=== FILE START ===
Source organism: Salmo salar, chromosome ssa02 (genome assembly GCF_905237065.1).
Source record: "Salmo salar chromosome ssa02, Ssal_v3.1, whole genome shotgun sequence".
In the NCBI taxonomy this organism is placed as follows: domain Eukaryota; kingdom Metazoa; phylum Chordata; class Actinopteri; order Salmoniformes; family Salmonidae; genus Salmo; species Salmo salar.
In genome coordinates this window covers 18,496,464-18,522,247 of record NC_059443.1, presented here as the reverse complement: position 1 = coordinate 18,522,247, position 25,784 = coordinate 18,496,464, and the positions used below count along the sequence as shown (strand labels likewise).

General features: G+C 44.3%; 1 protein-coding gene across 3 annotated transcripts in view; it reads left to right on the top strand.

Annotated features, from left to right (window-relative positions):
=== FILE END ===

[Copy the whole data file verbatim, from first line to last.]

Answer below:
Source organism: Salmo salar, chromosome ssa02 (genome assembly GCF_905237065.1).
Source record: "Salmo salar chromosome ssa02, Ssal_v3.1, whole genome shotgun sequence".
In the NCBI taxonomy this organism is placed as follows: domain Eukaryota; kingdom Metazoa; phylum Chordata; class Actinopteri; order Salmoniformes; family Salmonidae; genus Salmo; species Salmo salar.
In genome coordinates this window covers 18,496,464-18,522,247 of record NC_059443.1, presented here as the reverse complement: position 1 = coordinate 18,522,247, position 25,784 = coordinate 18,496,464, and the positions used below count along the sequence as shown (strand labels likewise).

General features: G+C 44.3%; 1 protein-coding gene across 3 annotated transcripts in view; it reads left to right on the top strand.

Annotated features, from left to right (window-relative positions):